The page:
Thanksgiving in Taiwan


Happy Belated Thanksgiving Everyone!

When I was considering vacationing in Taiwan over the holidays, I worried a little that I’d be missing out on everything back home. But, life is what you make of it right?

I began Thanksgiving Day with no plans; but, since the weather was great, I decided to go hiking at Yangmingshan National Park – about an hour or so out of Taipei by public transport. After reaching the base of the mountain, I panicked a little while trying to figure out my bearings. Luckily, I met three other Americans who were also on their way to the top.

All three were teaching English in Taipei, and one of them actually also randomly joined the pair that same day as they were on the same bus. I ended up joining their little group and we began our trek. We found out that the National Park has a shuttle service that takes visitors to the base of various mountains. We caught one of them for Qixingshan – the tallest peak in Taipei. The trail was about 1.6km of straight vertical the whole way. On our way up, we passed these sulfur pits that smelled nasty like rotten eggs. It was as if the Earth was farting.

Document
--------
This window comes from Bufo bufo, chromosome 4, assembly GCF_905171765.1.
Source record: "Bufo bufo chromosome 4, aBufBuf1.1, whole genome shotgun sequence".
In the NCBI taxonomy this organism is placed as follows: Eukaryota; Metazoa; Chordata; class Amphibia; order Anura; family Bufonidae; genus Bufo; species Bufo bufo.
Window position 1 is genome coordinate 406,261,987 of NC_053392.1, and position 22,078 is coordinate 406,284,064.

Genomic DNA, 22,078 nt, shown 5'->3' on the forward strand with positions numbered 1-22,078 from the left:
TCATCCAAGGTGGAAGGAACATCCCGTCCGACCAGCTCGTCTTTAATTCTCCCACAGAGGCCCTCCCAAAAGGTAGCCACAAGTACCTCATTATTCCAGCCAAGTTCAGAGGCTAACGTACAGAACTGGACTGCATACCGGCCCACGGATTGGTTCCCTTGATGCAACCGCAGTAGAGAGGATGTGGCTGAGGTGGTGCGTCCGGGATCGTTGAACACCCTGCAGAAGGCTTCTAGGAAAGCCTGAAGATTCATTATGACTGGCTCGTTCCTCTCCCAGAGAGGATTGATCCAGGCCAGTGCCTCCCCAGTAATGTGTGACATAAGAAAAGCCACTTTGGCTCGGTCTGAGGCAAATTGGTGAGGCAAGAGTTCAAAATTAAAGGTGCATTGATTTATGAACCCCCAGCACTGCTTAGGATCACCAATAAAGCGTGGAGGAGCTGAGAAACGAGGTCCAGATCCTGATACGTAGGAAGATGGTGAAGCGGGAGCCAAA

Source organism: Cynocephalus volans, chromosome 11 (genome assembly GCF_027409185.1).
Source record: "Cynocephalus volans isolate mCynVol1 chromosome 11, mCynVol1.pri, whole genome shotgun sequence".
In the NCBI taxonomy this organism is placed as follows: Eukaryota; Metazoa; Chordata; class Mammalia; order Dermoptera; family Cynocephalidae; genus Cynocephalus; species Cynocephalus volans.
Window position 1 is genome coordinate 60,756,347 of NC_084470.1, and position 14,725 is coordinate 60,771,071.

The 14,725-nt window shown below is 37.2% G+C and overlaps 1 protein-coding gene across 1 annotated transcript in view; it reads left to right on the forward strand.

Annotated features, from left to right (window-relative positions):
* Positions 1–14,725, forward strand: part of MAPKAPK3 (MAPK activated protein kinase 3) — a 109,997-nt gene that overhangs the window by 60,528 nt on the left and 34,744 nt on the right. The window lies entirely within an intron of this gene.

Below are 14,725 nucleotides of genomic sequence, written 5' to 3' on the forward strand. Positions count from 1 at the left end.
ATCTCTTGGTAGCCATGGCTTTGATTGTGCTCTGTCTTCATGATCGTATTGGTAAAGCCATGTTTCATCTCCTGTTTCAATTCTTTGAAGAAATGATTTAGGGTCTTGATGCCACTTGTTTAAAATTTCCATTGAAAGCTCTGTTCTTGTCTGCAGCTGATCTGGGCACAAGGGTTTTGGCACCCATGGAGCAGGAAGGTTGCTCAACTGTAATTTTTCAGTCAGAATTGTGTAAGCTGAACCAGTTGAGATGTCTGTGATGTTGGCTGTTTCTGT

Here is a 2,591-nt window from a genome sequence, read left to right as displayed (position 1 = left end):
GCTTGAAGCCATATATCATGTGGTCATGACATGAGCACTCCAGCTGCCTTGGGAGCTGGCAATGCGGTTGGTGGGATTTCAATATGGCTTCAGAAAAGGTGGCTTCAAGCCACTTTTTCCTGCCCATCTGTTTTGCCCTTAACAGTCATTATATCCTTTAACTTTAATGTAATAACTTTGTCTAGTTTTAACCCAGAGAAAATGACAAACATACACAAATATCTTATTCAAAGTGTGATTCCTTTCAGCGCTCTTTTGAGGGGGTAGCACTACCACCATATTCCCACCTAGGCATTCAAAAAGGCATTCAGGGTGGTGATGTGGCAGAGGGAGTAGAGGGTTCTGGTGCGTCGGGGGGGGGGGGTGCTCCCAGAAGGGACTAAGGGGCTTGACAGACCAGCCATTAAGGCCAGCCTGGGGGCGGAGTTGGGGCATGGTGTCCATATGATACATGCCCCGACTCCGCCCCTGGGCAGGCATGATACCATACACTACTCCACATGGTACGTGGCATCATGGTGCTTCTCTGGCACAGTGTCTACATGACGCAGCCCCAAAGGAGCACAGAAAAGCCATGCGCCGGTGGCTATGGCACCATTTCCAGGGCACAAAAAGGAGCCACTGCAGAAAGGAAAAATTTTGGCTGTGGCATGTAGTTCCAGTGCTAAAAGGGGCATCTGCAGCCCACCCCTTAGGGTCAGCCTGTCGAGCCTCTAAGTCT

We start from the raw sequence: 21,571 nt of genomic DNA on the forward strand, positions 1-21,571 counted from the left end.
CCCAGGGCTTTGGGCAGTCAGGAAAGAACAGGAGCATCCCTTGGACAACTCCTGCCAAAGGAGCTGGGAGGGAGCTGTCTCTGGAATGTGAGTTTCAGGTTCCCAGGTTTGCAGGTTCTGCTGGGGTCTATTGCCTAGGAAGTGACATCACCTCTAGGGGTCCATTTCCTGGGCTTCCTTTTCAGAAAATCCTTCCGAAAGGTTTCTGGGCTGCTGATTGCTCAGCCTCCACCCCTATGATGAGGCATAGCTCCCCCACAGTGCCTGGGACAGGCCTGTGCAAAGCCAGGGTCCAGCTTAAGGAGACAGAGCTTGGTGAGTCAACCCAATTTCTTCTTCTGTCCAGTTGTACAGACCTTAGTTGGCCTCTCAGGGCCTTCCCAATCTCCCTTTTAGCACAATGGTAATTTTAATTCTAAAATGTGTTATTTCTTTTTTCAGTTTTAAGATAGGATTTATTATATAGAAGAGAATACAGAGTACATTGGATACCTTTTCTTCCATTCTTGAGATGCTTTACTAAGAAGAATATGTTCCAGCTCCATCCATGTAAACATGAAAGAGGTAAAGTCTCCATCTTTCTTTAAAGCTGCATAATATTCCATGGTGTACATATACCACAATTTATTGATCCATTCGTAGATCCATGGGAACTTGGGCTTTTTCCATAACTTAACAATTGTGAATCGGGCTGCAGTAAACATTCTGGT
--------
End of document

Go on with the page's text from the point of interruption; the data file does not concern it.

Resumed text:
Throughout the hike the wind would just not stop. I felt so alive, trying to hike up that mountain with the wind howling. It took probably an hour or so until we finally made it. The view was absolutely stunning! Looking west, I could see Taipei; to the east, I could see Keelung and the Pacific Ocean.

Being atop of the peak felt great. After some time taking it all in, we decided to have an impromptu thanksgiving “lunch” atop the peak eating our snacks that we brought along. I had this triangle-shaped rice+chicken aka musubi for my snack. Afterwards we returned to Taipei, parting our ways.

The Thanksgiving Day festivities continued back at the hostel. The staff bought 2kg of sweet potato fries and duck. There were probably more than 15 of us that night at Eight Elephants just chilling and hanging out. Great times. Afterwards, the fun continued at the Roxy Rocker, a nearby bar that a lot of expats visit.

Despite these memorable experiences, I do wish I were still back in The States celebrating the holidays with familiar faces! It’s just not the same; no turkey, no pie. There’s something uniquely American about the holiday season, specifically Thanksgiving, that just feels weird celebrating it in another country. Until next year!